Two Boys Kissing, by David Levithan

Friday, 1 August 2014

Two Boys Kissing, by David Levithan

Genre: Young Adult Fiction, Contemporary, LBGTQ, Romance

Rating: 3.5/5 stars

Publication: August 27, 2013, by Knopf Books

Format: Hardcover Edition (borrowed)

Goodreads Summary: New York Times  bestselling author David Levithan tells the based-on-true-events story of Harry and Craig, two 17-year-olds who are about to take part in a 32-hour marathon of kissing to set a new Guinness World Record—all of which is narrated by a Greek Chorus of the generation of gay men lost to AIDS. 

While the two increasingly dehydrated and sleep-deprived boys are locking lips, they become a focal point in the lives of other teen boys dealing with languishing long-term relationships, coming out, navigating gender identity, and falling deeper into the digital rabbit hole of gay hookup sites—all while the kissing former couple tries to figure out their own feelings for each other.


"We were once like you, only our world wasn't like yours. You have no idea how close to death you came. A generation or two earlier, you might be here with us. We resent you. You astonish us."

  I must say that this wasn't David Levithan's best novel, but I still loved it. Every book he writes is with such passion and always ends up unique. This man is literally one of my favourite authors. I would read his shopping list.

   I just found out that this story is actually based on true events! That even adds more awesomeness to the awesome factor. This story was truly beautiful. It's about different people, different gay couples who are insecure about themselves and their relationships. One of the couples, Harry and Craig, are about to take part in a thirty-two hour kissing marathon to set a new world record. This is their story where they find more about themselves and love.


     This book made me squeal a lot, very often. It was very cute, but dark at the same time. In this book, David Levithan is representing many teenage lives out there who are insecure with who they are and their sexual identity. He has mastered the truths and the thoughts of these people. The idea was literally perfect.

      But I wouldn't call this my favourite Levithan book. It did have its cons, and that basically was all about the plot. This was a 200 paged book, and not too much was happening, except finding the meaning in these people's thoughts and behaviour and about their relationships. This was a very, very light read and there wasn't too much going on. This is one of the lightest contemporaries I've read to date.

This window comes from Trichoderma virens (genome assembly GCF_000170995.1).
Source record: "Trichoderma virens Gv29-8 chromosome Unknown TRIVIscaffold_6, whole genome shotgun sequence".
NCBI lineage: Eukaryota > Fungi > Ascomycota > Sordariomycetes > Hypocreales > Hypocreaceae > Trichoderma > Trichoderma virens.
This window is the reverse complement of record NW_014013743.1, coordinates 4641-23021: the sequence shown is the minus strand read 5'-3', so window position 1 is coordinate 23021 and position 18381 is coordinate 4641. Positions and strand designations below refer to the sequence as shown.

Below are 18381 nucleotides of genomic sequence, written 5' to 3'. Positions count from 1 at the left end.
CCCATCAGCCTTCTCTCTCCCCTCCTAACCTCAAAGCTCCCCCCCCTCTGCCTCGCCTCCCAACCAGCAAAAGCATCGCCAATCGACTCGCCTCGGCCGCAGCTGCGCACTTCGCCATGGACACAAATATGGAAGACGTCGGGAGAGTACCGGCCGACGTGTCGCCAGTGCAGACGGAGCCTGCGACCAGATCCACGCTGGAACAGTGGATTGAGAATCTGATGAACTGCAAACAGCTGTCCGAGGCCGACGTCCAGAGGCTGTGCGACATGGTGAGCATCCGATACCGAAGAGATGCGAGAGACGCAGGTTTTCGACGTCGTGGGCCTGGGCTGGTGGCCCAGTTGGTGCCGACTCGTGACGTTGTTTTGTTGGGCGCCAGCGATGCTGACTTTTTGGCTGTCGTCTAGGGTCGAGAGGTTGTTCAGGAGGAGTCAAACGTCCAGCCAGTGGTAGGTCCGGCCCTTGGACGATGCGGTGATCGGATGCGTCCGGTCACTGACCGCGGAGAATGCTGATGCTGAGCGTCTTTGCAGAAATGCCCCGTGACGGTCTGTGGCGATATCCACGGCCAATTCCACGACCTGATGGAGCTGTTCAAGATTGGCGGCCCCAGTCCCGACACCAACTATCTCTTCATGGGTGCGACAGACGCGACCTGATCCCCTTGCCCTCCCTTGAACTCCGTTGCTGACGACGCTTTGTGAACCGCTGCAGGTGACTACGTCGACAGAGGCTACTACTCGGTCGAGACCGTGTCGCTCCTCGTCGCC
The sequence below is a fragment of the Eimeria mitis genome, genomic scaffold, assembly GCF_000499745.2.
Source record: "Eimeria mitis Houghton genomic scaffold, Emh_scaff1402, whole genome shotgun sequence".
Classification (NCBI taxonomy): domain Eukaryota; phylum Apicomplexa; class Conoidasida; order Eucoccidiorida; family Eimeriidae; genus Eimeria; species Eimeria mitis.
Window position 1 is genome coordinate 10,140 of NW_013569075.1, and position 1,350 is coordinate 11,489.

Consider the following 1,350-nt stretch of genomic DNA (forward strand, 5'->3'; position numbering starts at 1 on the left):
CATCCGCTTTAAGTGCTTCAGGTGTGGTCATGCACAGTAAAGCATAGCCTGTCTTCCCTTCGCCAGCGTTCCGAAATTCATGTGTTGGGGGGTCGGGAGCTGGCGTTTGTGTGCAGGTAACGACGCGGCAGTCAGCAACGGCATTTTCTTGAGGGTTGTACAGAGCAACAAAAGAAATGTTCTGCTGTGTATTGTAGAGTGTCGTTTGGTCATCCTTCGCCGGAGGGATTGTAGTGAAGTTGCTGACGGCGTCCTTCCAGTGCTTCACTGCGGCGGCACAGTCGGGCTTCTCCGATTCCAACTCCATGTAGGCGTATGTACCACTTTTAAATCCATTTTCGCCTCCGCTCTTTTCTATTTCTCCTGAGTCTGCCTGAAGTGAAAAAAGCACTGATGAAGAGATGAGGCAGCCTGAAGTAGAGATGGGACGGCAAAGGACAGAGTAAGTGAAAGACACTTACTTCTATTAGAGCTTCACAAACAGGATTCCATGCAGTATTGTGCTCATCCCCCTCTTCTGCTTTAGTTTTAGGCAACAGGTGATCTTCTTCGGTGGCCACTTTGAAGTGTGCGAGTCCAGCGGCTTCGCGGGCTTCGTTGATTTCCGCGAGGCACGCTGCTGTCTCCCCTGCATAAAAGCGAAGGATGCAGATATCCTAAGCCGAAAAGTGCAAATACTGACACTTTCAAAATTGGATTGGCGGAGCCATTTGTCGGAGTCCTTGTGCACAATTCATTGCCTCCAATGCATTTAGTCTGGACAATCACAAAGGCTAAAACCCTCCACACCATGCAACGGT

"We do not want to haunt you too somberly. We don't want our legacy to be gravitas. You wouldn't want to live your life like that, and you won't want to be remembered like that, either. Your mistake would be to find our commonality in our dying. The living part mattered more. We taught you how to dance."

       I loved the characters. Craig and Henry would have to be my favourite, since their relationship was the cutest and most strongest. Ryan would take place in second, with his wittiness and sass. But really, all of David's characters end up relatable to whom they are like, and I really believe that few gravitate to your highest liking.

       This was a very quick, but inspirational and beautiful read. I absolutely recommend it, and if you're a fan of LBGTQ like I am, then this might become your new personal favourite.

        Other Gorgeous Quotes:

        "People like to say being gay isn't like skin color, isn't anything physical. They tell us we always have the option of hiding. But if that's true, why do they always find us?"

         "When Neil is through, Peter smiles and holds up his hand, gesturing Neil to wait there, to not say a word. He picks out two books from the YA section, then runs to the fiction section for a third. He is still smiling when he returns to Neil and shows his selections one by one."

         "This is what we don't admit about first kisses: One of the most gratifying things about them is that they are proof, actual proof, that the other wants to kiss us. We are desirable. We desire. Every kiss that matters contains a recognition at its core."

          "It does not bring back the twelve-year-old who put a gun to his head. It does not bring back the fourteen-year-old who hung himself. It does not bring back the nineteen-year-old strung up on the side of an empty highway and left to die. It does not bring back the thirteen-year-old who took a stomach full of pills. It does not bring back any of us. But it does bring back Cooper."

             "There will come a time--perhaps even by the time you read this--that people will no longer be on Facebook. There will come a time when the stars of your favorite teen TV show will be sixty. There will come a time when you have the same unalienable rights as your straightest friend. (Probably before any of the stars of your favorite teen TV show turn sixty.) There will come a time when the gay prom won't have to be separate. There will come a time when you will look at someone younger than you and feel that he or she will know more than you ever did. There will come a time when you will worry about being forgotten. There will come a time when the gospel will be rewritten. If you play your cards right, the next generation will have so much more than you did."

             "There is the sudden. There is the eventual. And in between, there is the living."

              "We do not start as dust. We do not end as dust. We make more than dust."

"This is the power of a kiss:
It does not have the power to kill you. But it has the power to bring you
to life."

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